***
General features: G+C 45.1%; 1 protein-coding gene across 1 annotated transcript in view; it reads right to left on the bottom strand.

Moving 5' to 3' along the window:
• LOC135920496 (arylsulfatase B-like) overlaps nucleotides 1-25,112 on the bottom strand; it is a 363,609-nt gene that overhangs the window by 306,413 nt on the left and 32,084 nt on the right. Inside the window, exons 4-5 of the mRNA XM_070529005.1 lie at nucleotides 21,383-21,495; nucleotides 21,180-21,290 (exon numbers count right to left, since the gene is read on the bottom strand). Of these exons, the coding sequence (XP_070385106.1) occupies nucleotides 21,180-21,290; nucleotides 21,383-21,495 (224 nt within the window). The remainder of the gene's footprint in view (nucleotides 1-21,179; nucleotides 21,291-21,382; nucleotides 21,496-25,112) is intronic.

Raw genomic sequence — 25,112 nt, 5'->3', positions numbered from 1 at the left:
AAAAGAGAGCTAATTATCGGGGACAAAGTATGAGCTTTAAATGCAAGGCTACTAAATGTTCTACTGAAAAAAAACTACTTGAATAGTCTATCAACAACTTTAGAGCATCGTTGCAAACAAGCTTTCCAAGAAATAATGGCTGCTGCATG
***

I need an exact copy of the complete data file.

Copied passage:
General features: G+C 45.1%; 1 protein-coding gene across 1 annotated transcript in view; it reads right to left on the bottom strand.

Moving 5' to 3' along the window:
• LOC135920496 (arylsulfatase B-like) overlaps nucleotides 1-25,112 on the bottom strand; it is a 363,609-nt gene that overhangs the window by 306,413 nt on the left and 32,084 nt on the right. Inside the window, exons 4-5 of the mRNA XM_070529005.1 lie at nucleotides 21,383-21,495; nucleotides 21,180-21,290 (exon numbers count right to left, since the gene is read on the bottom strand). Of these exons, the coding sequence (XP_070385106.1) occupies nucleotides 21,180-21,290; nucleotides 21,383-21,495 (224 nt within the window). The remainder of the gene's footprint in view (nucleotides 1-21,179; nucleotides 21,291-21,382; nucleotides 21,496-25,112) is intronic.

Raw genomic sequence — 25,112 nt, 5'->3', positions numbered from 1 at the left:
AAAAGAGAGCTAATTATCGGGGACAAAGTATGAGCTTTAAATGCAAGGCTACTAAATGTTCTACTGAAAAAAAACTACTTGAATAGTCTATCAACAACTTTAGAGCATCGTTGCAAACAAGCTTTCCAAGAAATAATGGCTGCTGCATG